Matt Ryan wouldn’t let Falcons lose

Falcons quarterback Matt Ryan has three career games of 400 yards or more passing. The Falcons lost the first two times it happened but defeated the Saints on Sunday behind Ryan.

Sunday vs. Saints

Ryan: 31-for-43 (72 percent), 448 yards, 3 TD, 0 INT

Result: Falcons 37, Saints 34 (OT)

Sept. 29, 2013 vs. Patriots

Ryan: 34-for-54 (63 percent), 421 yards, 2 TD, 1 INT

Result: Patriots 30, Falcons 23

Nov. 11, 2012 at Saints

Ryan: 34-for-52 (65 percent), 411 yards, 3 TD, 1 INT

Result: Saints 31, Falcons 27

Most career touchdown passes in Falcons’ history.

Matt Ryan; 155

Steve Bartkowski; 154

Chris Miller; 87

Chris Chandler; 87

Michael Vick; 71

One of the many great “Joe Cool” moments in Joe Montana history came in a Super Bowl when the former San Francisco quarterback turned to teammate Harris Barton in the huddle with 3:20 left and his team trailing and said, “Hey, Harris. Over there in the stands. Isn’t that John Candy?” And three minutes later, like it was just another day on Candy Mountain, Montana threw a touchdown pass to win another ring.

Matt Ryan didn’t quite do that Sunday. But his ability to function at a time when many quarterbacks would melt down because of the situation was in full view when then Falcons opened the season against New Orleans, their chief rival and major nuisance.

“He’s just out there, like John Forbes Nash. He’s like our Beautiful Mind,” Falcons guard Justin Blalock said of Ryan, and he’s probably the only player on the team who could make such a literary reference to the famous mathematician. “It’s the way he sees things. He just has a feel for what everybody is going to do and how to attack things.”

Ryan sensed like never before Sunday, and attacked like never before. He threw for a career-high 448 yards and three touchdowns. He led the Falcons to a franchise record 568 yards in offense. He spread his 31 completions around to nine different receivers. Nine.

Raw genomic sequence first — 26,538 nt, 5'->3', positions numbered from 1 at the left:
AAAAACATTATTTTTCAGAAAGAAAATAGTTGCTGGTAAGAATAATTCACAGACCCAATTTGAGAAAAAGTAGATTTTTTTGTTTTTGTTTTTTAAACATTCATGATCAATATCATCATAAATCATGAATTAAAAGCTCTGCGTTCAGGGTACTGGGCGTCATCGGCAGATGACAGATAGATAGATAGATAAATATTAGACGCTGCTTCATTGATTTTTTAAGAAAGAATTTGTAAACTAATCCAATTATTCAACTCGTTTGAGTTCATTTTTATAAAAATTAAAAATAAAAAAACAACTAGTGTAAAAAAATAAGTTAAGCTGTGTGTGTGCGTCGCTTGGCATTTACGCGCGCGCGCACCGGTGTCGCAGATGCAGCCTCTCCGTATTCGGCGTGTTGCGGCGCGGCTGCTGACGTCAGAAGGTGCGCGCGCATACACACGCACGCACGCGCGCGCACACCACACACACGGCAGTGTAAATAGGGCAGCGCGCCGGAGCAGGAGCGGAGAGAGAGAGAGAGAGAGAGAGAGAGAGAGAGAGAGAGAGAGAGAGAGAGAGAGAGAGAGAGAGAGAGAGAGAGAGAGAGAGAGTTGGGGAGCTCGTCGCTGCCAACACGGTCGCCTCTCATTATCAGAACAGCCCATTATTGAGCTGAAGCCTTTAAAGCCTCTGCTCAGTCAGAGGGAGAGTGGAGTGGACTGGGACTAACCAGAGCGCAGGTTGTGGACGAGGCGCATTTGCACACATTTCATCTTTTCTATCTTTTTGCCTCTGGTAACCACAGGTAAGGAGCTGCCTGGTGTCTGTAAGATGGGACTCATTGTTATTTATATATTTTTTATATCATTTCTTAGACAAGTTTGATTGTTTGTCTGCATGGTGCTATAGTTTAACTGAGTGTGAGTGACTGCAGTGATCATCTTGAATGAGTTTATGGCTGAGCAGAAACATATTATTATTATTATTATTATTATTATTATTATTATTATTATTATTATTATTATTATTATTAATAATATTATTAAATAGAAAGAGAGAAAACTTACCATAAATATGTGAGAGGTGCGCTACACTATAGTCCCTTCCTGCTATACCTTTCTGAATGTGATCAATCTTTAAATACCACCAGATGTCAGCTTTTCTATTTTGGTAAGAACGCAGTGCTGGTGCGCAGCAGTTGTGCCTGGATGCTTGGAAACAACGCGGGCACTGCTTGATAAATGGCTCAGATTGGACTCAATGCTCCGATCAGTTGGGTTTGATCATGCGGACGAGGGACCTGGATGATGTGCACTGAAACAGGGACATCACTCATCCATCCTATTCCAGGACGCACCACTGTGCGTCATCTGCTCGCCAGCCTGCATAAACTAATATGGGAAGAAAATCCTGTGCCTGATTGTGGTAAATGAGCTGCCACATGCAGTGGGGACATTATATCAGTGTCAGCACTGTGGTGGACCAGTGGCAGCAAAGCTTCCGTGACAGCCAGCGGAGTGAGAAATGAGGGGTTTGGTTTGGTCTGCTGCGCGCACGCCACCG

He even ran for 15 yards. There was a 9-yard scramble when Ryan looked almost … athletic.

Nobody knew whether to laugh or applaud.

“I didn’t have the breakaway speed to finish it,” Ryan said, smiling by his locker. “I was out of gas.”

Most important of all, what Ryan accomplished was he refused to let his team lose its first game. He led the Falcons back against New Orleans from deficits of 13-0, 20-7, 27-24 and, finally, 34-31 with 1:20 left. Because of Ryan’s arm and kicker Matt Bryant’s foot, the season opened with a 37-34 overtime win over the Saints, who had swept two meetings last season and won 13 of the previous 16.

“He never changes. He’s always the same on the field no matter what the situation is on the field,” wide receiver Roddy White said.

When asked if Ryan says anything on the field when an opponent keeps scoring to go ahead, as the Saints did Sunday, White responded, “Yeah. ‘Go score.’ That’s it.”

We saw the good and the bad of the Falcons in Week 1.

If the key components on this team stay healthy, which wasn’t the case last season, this ranks among the most prolific offenses in the NFL. A reshuffled and patchwork offensive line protected well, despite losing rookie left tackle Jake Matthews (ankle, seriousness unknown) and rotating Gabe Carimi and Lamar Holmes at right tackle. The offense got production from all of their wide receivers (Julio Jones, Roddy White, Harry Douglas and Devin Hester each had five to seven catches) and four running backs (Steven Jackson, Jacquizz Rodgers, Devonta Freeman and Antone Smith. Rodgers had a 17-yard touchdown run and Smith a 54-yard catch-and-blastoff for another score).

Defensively, there are issues. A lot of issues. The Falcons struggled to get pressure on Saints quarterback Drew Brees, who took advantage by throwing for 333 yards.

Amusingly, that was 115 less than the other quarterback.

This team, this offense, starts with Ryan. The Falcons likely will lose some games this season because of their defense. But they just won one because of Ryan and the offense. He was so tuned into the game, he wasn’t aware of the numbers he was accumulating.

“When you’re out there playing, you’re just seeing the situation of the game and trying to make the plays you need to make,” he said.

That, he did.